King's College London

Research portal

Rumination and Negative Symptoms in Schizophrenia

Research output: Contribution to journalArticle

Rozmin Halari, Preethi Premkumar, Lorna Farquharson, Dominic Fannon, Elizabeth Kuipers, Veena Kumari

Original languageEnglish
Pages (from-to)703 - 706
Number of pages4
JournalJournal of Nervous and Mental Disease
Issue number9
Publication statusPublished - Sep 2009

King's Authors


Rumination is thought to be an important maintaining factor in depression. Depressive symptomatology is also a prominent feature in schizophrenia. However, little is known about the relationship between rumination and symptoms, such as depression and negative symptoms, in schizophrenia. The present study examined associations between rumination and symptoms in a group of 37 stable medicated patients with schizophrenia. All participants were clinically assessed on their symptoms and completed self-reported measures of depression and rumination. The findings showed that negative symptoms, especially emotional withdrawal and stereotyped thinking, but not depressive symptomatology, were associated with rumination in the present sample of patients with schizophrenia. If the findings are replicated, interventions that reduce rumination and rigid thinking might be helpful to reduce some negative symptoms of psychosis.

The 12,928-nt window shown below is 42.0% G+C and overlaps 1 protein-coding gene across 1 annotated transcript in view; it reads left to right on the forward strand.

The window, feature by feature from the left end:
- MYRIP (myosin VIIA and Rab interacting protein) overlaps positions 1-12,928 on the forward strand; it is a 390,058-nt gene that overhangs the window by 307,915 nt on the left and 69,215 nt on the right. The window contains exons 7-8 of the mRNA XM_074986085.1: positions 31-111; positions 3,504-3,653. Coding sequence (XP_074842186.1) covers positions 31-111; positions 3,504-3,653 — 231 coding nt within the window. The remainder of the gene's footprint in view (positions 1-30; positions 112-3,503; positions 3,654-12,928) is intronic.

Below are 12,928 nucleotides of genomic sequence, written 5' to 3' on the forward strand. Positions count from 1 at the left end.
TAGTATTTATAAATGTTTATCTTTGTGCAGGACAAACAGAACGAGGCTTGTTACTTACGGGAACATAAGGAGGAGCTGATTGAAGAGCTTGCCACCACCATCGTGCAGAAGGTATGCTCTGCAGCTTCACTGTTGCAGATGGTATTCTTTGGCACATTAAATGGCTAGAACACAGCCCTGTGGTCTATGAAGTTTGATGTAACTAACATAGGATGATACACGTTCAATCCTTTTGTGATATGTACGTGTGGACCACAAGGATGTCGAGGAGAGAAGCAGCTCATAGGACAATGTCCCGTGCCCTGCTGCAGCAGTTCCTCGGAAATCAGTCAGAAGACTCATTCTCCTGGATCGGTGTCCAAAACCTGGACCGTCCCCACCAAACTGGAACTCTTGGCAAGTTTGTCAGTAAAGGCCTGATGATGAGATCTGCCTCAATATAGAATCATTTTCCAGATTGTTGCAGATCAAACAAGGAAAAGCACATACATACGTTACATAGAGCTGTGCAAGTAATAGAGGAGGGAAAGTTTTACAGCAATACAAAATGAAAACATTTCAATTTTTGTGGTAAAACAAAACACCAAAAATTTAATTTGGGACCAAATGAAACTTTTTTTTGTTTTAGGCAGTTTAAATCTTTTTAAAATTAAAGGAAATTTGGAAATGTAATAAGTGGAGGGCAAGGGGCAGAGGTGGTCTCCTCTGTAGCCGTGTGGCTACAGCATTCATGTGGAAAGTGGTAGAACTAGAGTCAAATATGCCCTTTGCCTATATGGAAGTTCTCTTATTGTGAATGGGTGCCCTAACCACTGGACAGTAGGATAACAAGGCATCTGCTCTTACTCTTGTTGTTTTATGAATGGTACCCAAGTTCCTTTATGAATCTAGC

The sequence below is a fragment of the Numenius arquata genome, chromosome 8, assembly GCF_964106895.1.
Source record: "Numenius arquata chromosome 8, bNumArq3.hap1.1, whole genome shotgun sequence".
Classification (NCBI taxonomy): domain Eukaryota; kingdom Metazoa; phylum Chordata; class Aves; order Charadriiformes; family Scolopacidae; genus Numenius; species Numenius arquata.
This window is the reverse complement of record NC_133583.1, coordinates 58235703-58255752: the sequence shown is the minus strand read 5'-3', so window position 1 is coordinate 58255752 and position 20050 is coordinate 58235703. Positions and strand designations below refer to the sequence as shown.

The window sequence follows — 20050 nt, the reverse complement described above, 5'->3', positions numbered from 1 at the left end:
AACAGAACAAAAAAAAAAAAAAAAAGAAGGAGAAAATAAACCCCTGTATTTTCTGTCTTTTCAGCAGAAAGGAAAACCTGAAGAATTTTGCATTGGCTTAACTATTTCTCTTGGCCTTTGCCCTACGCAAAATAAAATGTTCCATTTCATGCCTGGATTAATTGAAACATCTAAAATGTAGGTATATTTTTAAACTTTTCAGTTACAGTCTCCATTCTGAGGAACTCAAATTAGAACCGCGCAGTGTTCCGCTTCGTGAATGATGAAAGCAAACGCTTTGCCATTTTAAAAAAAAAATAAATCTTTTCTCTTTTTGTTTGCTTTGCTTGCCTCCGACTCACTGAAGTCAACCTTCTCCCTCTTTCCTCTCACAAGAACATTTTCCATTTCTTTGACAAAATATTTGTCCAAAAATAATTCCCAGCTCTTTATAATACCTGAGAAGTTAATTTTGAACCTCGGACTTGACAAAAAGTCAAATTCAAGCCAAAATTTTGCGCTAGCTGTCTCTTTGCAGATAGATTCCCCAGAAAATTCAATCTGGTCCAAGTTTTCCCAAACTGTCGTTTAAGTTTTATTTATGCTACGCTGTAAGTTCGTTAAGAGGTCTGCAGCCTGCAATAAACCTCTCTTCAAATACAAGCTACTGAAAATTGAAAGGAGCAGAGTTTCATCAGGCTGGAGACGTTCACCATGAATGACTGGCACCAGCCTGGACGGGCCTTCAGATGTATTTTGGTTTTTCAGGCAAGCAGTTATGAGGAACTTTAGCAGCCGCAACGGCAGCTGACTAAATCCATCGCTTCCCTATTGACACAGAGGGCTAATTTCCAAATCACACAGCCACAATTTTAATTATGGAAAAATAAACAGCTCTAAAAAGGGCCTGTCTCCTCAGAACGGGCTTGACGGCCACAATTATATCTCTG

View graph of relations

© 2018 King's College London | Strand | London WC2R 2LS | England | United Kingdom | Tel +44 (0)20 7836 5454